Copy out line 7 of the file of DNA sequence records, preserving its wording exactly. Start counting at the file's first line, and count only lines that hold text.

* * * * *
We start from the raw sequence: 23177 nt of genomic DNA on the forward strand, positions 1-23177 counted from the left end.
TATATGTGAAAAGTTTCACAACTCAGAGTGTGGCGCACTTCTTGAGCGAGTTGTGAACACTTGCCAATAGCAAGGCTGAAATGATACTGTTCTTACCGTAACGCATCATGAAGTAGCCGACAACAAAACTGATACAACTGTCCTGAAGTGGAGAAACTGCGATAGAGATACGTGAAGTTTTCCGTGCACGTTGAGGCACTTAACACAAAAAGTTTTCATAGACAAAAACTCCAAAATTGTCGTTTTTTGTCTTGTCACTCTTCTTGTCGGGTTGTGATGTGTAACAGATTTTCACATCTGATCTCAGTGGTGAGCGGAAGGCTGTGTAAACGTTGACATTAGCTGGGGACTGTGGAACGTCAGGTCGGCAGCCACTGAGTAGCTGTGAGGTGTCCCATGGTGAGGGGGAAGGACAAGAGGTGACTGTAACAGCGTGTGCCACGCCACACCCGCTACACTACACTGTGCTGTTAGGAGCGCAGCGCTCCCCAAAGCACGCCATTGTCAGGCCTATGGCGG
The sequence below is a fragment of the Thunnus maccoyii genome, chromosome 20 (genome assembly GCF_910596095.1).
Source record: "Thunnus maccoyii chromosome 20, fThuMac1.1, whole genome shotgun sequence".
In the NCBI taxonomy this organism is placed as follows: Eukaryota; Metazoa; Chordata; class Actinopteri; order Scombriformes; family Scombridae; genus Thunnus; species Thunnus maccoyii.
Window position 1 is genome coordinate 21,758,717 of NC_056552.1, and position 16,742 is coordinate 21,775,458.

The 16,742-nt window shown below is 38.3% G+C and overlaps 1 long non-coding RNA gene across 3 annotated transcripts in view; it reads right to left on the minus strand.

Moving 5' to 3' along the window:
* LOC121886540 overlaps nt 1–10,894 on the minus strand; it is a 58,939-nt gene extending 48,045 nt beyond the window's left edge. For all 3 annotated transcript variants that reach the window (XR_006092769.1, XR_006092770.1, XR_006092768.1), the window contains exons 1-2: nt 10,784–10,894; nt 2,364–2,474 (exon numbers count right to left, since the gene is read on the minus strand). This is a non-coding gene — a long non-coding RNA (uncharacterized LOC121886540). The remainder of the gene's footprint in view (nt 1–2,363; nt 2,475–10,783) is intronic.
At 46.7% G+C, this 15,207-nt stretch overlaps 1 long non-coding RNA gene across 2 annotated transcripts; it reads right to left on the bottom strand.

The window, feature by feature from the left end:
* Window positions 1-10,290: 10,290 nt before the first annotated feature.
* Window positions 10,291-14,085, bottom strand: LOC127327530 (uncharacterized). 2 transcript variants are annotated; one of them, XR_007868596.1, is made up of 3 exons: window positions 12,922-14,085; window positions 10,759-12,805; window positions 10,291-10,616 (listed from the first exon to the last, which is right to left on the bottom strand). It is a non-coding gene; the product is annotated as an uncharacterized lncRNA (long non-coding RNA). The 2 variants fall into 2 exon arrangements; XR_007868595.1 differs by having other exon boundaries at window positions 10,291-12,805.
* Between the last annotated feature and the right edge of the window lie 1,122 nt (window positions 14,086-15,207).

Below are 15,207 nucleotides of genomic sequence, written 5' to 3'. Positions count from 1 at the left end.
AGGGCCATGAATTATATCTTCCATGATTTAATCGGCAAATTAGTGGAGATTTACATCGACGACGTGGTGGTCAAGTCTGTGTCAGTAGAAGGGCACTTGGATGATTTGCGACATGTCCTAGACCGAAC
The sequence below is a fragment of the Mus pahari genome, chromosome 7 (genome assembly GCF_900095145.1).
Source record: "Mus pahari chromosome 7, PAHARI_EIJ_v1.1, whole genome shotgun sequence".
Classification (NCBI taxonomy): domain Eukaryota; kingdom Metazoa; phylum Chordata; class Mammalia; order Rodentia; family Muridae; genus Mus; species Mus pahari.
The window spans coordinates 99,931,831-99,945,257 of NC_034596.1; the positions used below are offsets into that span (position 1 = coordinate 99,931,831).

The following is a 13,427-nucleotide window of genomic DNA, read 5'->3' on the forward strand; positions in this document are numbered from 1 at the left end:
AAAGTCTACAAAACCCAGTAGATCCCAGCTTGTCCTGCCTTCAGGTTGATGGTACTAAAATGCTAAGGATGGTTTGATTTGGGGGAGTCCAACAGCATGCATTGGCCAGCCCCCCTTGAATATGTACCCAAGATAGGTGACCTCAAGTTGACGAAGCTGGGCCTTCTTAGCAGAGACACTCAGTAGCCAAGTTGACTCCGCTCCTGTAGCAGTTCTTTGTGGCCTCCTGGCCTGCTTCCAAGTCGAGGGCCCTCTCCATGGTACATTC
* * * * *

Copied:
The 16,742-nt window shown below is 38.3% G+C and overlaps 1 long non-coding RNA gene across 3 annotated transcripts in view; it reads right to left on the minus strand.